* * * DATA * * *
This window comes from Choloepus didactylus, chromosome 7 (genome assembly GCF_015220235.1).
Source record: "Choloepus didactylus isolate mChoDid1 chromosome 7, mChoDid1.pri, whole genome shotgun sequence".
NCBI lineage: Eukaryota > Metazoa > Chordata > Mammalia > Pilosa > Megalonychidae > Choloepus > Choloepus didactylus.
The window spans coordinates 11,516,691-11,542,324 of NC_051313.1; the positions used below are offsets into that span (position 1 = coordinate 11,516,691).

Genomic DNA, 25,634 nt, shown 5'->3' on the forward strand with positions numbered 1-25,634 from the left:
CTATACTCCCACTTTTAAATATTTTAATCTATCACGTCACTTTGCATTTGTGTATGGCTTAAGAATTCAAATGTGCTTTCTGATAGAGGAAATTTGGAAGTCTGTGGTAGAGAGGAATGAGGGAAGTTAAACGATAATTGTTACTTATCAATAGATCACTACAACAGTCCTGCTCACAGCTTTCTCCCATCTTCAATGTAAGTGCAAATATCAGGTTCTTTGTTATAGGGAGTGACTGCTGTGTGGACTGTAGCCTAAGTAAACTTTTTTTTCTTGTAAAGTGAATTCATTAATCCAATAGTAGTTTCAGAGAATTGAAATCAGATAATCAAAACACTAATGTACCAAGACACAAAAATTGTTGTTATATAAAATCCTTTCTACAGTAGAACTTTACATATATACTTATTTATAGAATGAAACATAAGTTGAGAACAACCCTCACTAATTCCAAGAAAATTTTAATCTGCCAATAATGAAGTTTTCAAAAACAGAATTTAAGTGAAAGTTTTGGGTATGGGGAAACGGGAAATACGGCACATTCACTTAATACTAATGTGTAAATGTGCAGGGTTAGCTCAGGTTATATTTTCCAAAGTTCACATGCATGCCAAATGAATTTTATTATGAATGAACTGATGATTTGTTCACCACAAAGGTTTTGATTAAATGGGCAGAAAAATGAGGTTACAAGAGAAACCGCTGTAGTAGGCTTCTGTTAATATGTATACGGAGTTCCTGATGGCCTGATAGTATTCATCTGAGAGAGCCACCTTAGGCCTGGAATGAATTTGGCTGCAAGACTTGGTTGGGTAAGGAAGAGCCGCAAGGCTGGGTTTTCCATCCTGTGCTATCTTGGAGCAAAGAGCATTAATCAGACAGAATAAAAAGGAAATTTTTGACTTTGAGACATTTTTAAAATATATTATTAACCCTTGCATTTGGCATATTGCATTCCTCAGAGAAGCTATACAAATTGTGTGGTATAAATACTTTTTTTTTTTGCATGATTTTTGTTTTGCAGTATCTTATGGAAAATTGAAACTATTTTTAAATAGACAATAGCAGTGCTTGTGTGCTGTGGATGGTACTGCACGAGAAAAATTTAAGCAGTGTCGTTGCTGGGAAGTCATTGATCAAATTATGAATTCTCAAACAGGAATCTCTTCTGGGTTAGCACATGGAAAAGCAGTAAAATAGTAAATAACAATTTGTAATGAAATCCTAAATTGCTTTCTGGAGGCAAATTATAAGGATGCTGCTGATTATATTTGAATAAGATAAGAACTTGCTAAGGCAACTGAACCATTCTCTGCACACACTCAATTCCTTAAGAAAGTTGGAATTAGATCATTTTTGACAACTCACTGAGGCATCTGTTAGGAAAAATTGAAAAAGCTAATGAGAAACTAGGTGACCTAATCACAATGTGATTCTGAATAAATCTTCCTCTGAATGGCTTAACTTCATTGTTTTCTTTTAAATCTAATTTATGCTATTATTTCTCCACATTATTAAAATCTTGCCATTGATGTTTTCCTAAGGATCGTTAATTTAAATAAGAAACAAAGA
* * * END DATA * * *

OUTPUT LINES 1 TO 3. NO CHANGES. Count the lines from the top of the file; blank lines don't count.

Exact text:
This window comes from Choloepus didactylus, chromosome 7 (genome assembly GCF_015220235.1).
Source record: "Choloepus didactylus isolate mChoDid1 chromosome 7, mChoDid1.pri, whole genome shotgun sequence".
NCBI lineage: Eukaryota > Metazoa > Chordata > Mammalia > Pilosa > Megalonychidae > Choloepus > Choloepus didactylus.